Did you know that Alice in Wonderland came to visit Columbia and was awarded an honorary degree?
You may think us mad to suggest such a thing, but, indeed, this actually happened!
In May 1932 Alice Pleasance Hargreaves, the “Alice” of Lewis Carroll’s works, came to New York City and Columbia University, in particular, to help celebrate the 100th anniversary of Lewis Carroll’s birth. Festivities at the University included an exhibition held in the Avery Library of “Carrolliana” assembled from collectors throughout the country.
Mrs. Hargreaves’ participation took two forms. On May 2, in a private ceremony, she was awarded an honorary Doctor of Letters degree by Columbia President Nicholas Murray Butler in the Rotunda of Low Memorial Library. In her acceptance speech, Mrs. Hargreaves said: “I shall remember it and prize it for the rest of my days, which may not be very long. I love to think, however unworthy I am, that Mr. Dodgson – Lewis Carroll – knows and rejoices with me.”
On May 4, in the University Gymnasium, she was the guest of honor at the final ceremony in the Carroll Centennial celebrations – which coincided with her own 80th birthday. Mrs. Hargreaves was presented with copy number one of a special edition of the exhibition catalogue created for the centennial exhibit on display in Avery Library. In addition, Mrs. Hargreaves, President Butler and Professor Harry M. Ayers of the Department of English all spoke at the ceremony attended by some 2,000 guests of the University. Ayres gave a long speech entitled “Lewis Carroll and the Alice Books.”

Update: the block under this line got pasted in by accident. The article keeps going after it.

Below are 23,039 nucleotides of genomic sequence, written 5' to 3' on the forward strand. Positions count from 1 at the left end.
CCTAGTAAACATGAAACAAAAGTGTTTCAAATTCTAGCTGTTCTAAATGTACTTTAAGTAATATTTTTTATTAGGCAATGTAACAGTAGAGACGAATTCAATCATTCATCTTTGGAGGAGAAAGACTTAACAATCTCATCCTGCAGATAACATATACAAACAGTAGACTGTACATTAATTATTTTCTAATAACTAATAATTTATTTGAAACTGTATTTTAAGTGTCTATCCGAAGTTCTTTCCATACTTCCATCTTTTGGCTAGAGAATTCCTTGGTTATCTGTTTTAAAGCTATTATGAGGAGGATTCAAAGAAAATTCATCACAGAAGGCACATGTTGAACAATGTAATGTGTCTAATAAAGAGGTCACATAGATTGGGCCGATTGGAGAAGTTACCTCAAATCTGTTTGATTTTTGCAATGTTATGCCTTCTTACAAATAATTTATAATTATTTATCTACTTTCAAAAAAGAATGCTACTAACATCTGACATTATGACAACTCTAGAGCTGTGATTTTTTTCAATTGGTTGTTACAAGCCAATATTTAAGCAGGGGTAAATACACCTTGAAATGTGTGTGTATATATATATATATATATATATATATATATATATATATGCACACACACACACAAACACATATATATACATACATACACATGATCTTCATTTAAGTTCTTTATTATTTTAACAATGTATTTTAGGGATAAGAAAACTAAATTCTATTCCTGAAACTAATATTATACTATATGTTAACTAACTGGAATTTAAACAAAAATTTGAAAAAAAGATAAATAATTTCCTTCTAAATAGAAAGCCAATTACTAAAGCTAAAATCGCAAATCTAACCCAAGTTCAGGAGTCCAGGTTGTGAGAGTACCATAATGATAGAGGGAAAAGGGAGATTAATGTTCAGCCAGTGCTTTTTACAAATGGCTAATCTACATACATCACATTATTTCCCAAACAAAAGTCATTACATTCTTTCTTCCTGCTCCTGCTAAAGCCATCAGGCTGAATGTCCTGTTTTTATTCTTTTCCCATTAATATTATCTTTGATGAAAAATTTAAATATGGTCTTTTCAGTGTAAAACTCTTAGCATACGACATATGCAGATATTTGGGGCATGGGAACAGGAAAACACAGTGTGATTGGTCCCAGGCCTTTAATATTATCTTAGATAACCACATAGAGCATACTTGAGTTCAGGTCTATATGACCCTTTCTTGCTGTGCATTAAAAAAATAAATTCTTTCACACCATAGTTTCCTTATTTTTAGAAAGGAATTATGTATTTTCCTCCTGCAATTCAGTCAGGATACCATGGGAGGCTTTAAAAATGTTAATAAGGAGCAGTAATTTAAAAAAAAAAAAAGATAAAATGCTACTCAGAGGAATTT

Behind the speakers, the stage was decorated with a colorful banner depicting the various fantastic characters from the books, all patterned after the original illustrations by John Tenniel. The banner was executed by Miss Marjorie Simmons, a graduate student in the Department of Fine Arts of Teachers College. Parts of the “Alice in Wonderland” suite of Edgar Stillman Kelley were performed by a special chorus of 120 voices from Barnard and Hunter College Glee Clubs accompanied by the 70 members of the Columbia University Orchestra. The program was broadcast through this country and Europe over an NBC hook-up.
When it was her turn to speak, Mrs. Hargreaves told the large audience: “If Lewis Carroll had told me the story which I am living today it would have seemed as strange as the whimsical stories which he used to tell me, using me as his ‘Alice’.”